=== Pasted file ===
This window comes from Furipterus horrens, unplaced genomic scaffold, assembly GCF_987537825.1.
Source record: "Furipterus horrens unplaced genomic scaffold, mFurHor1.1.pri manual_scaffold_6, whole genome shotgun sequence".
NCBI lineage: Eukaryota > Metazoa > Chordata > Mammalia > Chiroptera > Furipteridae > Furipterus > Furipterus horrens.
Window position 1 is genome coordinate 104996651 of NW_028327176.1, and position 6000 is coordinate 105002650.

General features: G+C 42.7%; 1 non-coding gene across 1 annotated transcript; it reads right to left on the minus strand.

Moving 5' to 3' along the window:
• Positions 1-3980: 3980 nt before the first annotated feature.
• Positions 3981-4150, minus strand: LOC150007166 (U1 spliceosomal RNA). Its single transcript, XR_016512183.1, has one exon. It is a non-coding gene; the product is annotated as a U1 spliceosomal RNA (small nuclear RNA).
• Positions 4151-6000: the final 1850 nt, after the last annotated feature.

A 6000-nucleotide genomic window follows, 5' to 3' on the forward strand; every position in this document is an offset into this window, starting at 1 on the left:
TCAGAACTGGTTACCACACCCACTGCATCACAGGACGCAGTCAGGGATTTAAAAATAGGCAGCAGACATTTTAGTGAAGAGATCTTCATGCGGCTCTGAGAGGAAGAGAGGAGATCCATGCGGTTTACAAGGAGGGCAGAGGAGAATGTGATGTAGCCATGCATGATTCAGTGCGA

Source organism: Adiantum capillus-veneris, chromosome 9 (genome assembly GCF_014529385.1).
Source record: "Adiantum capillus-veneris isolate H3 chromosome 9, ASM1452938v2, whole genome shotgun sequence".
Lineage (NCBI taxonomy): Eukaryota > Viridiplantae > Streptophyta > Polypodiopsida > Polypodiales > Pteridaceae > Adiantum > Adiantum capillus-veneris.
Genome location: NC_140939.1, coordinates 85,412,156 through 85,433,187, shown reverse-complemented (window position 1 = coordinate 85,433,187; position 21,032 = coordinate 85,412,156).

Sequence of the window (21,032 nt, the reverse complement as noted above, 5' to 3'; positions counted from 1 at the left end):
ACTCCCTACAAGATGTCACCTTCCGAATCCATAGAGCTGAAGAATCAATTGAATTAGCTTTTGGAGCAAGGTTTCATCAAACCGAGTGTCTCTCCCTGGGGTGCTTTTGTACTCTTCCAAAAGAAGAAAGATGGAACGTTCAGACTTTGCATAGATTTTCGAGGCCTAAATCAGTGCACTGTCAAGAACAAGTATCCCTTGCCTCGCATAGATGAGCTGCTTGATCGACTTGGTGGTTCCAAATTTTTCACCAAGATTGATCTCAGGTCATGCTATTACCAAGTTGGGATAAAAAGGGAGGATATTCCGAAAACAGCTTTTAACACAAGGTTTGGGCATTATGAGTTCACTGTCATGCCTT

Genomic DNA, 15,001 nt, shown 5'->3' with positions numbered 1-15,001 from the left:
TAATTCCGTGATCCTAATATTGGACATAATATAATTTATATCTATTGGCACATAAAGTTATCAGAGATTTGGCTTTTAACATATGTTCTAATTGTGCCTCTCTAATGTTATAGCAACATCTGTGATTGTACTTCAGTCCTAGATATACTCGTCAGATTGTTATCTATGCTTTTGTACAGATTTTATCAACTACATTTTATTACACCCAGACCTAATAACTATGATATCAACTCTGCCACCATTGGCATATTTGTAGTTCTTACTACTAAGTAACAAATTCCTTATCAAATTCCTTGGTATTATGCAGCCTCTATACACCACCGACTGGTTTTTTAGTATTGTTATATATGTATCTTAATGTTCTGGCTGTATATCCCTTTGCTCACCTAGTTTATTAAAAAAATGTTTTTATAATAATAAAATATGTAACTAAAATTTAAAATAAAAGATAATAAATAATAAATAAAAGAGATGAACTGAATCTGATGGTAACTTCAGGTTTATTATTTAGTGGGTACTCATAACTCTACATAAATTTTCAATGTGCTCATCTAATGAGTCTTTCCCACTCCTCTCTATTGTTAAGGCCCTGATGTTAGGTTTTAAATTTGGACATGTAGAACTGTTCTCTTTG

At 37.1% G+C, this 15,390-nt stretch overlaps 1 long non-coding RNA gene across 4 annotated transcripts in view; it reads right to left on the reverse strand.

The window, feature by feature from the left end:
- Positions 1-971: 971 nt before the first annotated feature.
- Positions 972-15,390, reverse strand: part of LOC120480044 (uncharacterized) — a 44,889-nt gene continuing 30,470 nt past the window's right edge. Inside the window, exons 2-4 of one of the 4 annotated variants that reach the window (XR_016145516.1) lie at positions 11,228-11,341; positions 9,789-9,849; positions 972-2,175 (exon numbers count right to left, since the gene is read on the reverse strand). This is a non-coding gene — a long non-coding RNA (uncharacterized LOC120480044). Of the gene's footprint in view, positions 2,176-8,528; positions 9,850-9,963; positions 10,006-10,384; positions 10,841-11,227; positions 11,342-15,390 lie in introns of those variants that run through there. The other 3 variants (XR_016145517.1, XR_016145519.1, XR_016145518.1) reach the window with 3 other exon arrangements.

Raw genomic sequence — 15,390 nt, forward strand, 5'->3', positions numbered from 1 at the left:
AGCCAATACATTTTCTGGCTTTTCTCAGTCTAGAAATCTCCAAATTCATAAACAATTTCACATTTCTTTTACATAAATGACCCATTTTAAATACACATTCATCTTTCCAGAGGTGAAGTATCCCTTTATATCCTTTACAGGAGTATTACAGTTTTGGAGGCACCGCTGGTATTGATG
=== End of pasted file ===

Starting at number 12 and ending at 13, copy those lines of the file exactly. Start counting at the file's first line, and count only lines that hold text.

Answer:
Source organism: Adiantum capillus-veneris, chromosome 9 (genome assembly GCF_014529385.1).
Source record: "Adiantum capillus-veneris isolate H3 chromosome 9, ASM1452938v2, whole genome shotgun sequence".